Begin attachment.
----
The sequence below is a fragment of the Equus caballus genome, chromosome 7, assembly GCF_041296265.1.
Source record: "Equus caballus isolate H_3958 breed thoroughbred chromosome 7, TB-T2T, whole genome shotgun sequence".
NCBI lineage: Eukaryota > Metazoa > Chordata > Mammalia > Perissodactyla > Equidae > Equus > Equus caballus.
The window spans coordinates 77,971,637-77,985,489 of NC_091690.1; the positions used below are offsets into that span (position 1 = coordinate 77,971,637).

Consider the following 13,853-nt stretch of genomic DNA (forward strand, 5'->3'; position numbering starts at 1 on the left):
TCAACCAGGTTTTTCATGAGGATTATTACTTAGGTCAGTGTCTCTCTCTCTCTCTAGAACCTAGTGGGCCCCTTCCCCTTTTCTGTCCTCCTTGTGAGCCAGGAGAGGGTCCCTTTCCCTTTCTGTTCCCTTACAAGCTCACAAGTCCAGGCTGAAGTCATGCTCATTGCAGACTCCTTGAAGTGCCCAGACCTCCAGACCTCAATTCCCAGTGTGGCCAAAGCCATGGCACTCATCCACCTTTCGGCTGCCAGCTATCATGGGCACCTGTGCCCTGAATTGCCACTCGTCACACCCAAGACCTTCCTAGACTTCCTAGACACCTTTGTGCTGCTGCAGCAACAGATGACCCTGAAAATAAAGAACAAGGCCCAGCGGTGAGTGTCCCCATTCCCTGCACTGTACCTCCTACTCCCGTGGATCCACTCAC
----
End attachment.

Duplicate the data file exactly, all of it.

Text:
The sequence below is a fragment of the Equus caballus genome, chromosome 7, assembly GCF_041296265.1.
Source record: "Equus caballus isolate H_3958 breed thoroughbred chromosome 7, TB-T2T, whole genome shotgun sequence".
NCBI lineage: Eukaryota > Metazoa > Chordata > Mammalia > Perissodactyla > Equidae > Equus > Equus caballus.
The window spans coordinates 77,971,637-77,985,489 of NC_091690.1; the positions used below are offsets into that span (position 1 = coordinate 77,971,637).

Consider the following 13,853-nt stretch of genomic DNA (forward strand, 5'->3'; position numbering starts at 1 on the left):
TCAACCAGGTTTTTCATGAGGATTATTACTTAGGTCAGTGTCTCTCTCTCTCTCTAGAACCTAGTGGGCCCCTTCCCCTTTTCTGTCCTCCTTGTGAGCCAGGAGAGGGTCCCTTTCCCTTTCTGTTCCCTTACAAGCTCACAAGTCCAGGCTGAAGTCATGCTCATTGCAGACTCCTTGAAGTGCCCAGACCTCCAGACCTCAATTCCCAGTGTGGCCAAAGCCATGGCACTCATCCACCTTTCGGCTGCCAGCTATCATGGGCACCTGTGCCCTGAATTGCCACTCGTCACACCCAAGACCTTCCTAGACTTCCTAGACACCTTTGTGCTGCTGCAGCAACAGATGACCCTGAAAATAAAGAACAAGGCCCAGCGGTGAGTGTCCCCATTCCCTGCACTGTACCTCCTACTCCCGTGGATCCACTCAC